Monday, January 10, 2011

Closed due to snow: still on the grid

(Athens, GA, January 10 2011)

Here in the south people don't take to snow particularly well. That's why we live where we do, even northern transplants like myself (I've lived in Georgia since 1976). When the friends from Oxford Mississippi report a foot of snow and ice in Faulkner country, that's real weather news.

Outside the metro areas of Atlanta, five-to-eight inches of snow topped with ice is reason enough for days of Atlanta TV-station instilled panic (with advertising breaks) and laying in supplies of milk and bread and beer. When the power goes out eventually due to the weight of accumulated ice on the power lines, apparently southerners like to be intoxicated and well-fed for a long, long spell under the covers. And that's just the first day.

And what about day two, when reality sets in?
On the second day the snow is dirtier and crusted with ice in mushy frozen tire tracks from day one underfoot and there still will be no electricity for many. The intrepid will fire up the 4WD and slide to the store for more beer hoping there's enough gas in the tank to get them back home safely to get smashed again in the gathering dark.

In cold and snowy reality, the southern folk who like to picture themselves as hardy and self-sufficient Dan'l Boones prepare and prepare for the eventuality .... of no electric power.

Without power, snowstorms (to differentiate, this one is being dubbed "snowpocalypse") soon become a marathon of prepackaged food without microwaves or electric stoves, and families contemplate hours of each others' company wrapped in blankets or camo jackets around heaters that fill the house with propane fumes. Fireplaces are lovely architectural details in southern homes these days, pretty to look at but ... many of them are messy and smoky beasts in real need. Most are too small a size for any wood one might actually be able to drag in from outside.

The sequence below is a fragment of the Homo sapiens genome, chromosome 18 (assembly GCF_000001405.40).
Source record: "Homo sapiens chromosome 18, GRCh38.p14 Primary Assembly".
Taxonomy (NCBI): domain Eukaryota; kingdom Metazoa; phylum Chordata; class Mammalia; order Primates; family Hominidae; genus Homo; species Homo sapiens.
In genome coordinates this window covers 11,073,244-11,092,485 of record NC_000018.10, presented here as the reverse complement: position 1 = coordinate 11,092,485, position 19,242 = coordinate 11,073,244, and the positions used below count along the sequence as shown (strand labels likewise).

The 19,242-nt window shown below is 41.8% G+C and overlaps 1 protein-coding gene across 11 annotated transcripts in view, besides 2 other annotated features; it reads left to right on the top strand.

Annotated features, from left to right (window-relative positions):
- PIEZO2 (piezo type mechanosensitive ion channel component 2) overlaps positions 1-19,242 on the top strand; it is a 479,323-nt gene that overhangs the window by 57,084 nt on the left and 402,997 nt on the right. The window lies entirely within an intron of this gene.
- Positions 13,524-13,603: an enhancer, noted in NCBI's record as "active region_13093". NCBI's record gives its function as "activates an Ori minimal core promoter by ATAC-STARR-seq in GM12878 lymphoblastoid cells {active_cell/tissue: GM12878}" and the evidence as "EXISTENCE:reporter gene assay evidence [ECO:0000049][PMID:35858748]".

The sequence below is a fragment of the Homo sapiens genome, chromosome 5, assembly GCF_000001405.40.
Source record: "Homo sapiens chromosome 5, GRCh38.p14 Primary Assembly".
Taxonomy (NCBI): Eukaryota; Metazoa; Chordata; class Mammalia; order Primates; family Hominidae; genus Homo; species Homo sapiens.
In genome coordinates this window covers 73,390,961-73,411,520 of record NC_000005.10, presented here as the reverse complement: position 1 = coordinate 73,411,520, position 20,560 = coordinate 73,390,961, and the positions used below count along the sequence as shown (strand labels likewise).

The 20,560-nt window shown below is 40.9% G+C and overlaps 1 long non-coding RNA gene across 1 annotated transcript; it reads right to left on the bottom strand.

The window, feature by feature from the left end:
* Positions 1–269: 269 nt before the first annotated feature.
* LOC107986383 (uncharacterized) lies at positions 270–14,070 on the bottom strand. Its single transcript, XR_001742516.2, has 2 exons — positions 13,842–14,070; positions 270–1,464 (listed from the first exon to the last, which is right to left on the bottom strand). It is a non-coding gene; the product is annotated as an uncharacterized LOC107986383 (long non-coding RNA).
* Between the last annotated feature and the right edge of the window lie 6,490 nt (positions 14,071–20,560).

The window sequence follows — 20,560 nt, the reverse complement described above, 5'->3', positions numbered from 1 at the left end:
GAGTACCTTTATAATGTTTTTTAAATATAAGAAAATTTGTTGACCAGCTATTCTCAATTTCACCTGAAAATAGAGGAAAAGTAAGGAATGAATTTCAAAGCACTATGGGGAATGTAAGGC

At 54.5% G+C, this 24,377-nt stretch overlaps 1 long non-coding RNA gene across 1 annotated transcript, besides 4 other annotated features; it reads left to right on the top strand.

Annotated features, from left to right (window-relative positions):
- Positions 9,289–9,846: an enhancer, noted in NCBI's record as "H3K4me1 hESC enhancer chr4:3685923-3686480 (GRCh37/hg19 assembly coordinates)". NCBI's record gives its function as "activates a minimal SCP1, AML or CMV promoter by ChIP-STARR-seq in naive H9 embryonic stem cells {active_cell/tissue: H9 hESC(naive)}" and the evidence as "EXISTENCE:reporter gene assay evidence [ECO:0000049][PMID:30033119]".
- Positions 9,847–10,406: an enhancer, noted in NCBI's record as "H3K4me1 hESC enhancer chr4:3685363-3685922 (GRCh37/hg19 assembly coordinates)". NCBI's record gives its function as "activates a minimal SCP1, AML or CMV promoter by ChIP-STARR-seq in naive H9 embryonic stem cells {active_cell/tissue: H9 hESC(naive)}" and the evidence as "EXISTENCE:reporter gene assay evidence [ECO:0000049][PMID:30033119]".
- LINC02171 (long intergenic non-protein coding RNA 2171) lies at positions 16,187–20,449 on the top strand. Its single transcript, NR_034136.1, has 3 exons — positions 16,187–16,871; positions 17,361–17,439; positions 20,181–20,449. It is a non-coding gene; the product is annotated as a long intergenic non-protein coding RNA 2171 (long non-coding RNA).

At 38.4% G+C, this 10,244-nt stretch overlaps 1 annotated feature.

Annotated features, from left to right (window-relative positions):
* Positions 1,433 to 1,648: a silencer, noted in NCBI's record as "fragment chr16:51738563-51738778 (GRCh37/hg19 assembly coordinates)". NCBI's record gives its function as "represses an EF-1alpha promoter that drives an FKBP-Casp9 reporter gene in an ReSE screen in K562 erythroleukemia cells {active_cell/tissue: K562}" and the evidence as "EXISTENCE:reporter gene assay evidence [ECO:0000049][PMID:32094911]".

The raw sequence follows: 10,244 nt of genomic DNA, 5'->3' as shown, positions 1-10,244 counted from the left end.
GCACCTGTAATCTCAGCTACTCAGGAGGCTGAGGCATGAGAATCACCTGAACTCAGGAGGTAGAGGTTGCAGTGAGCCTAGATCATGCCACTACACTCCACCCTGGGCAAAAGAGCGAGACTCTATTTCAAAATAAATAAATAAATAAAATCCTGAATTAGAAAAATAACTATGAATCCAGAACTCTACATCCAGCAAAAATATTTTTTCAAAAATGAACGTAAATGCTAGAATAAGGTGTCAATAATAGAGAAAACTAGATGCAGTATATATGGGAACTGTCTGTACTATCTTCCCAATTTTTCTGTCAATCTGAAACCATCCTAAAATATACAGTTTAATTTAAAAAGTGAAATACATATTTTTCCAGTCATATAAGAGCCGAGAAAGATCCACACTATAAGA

Most southern fireplaces I have seen are merely repositories of poinsettias in winter. They are but a memory-commodity of a past when people actually lived "off the grid" many hardy individuals here romantically think they can live off of these days, too. Life in the south without electricity in the winter is even more crippling than a day without air-conditioning in the summer. City or country, house or apartment, life simply grinds to a halt in candle-lit dark until the power company can flip the big switch. And it's ... cold.

Until the lights go out in Georgia, I'm sucking on the power grid with no pretense of hardihood or self-sufficiency except the ability to read a book until the light fails, and tuna-fish sandwiches to sustain me. After that, there's a leftover long winter's nap from the holiday season around here somewhere. There's beer in the fridge for later. I think I'll put
"A Charlie Brown Christmas" back on the box for a spin and enjoy warm thoughts until the power goes out.


The above fore-mentioned. said...

You've got snow and we've got floods. Toowoomba where I lived for the last five years has just had awful flash floods and now even Brisbane has flood warnings, due to the dam being over 140% full and 100ml of rain a day. It doesn't ever snow here, but we have had a drought for over seven years, now we have had more rain then most around here have seen in 30 years. It's a wild world.

M Bromberg said...

I've been seeing the flood reports there and the amounts of rainfall have been truly astounding. I hope there is some easing soon for everyone. Georgia has been in a drought for five years at least -- the lakes were especially hard hit -- and the snow runoff will now make make for flood havoc in the spring. It's almost impossible to forecast any seasonal activity.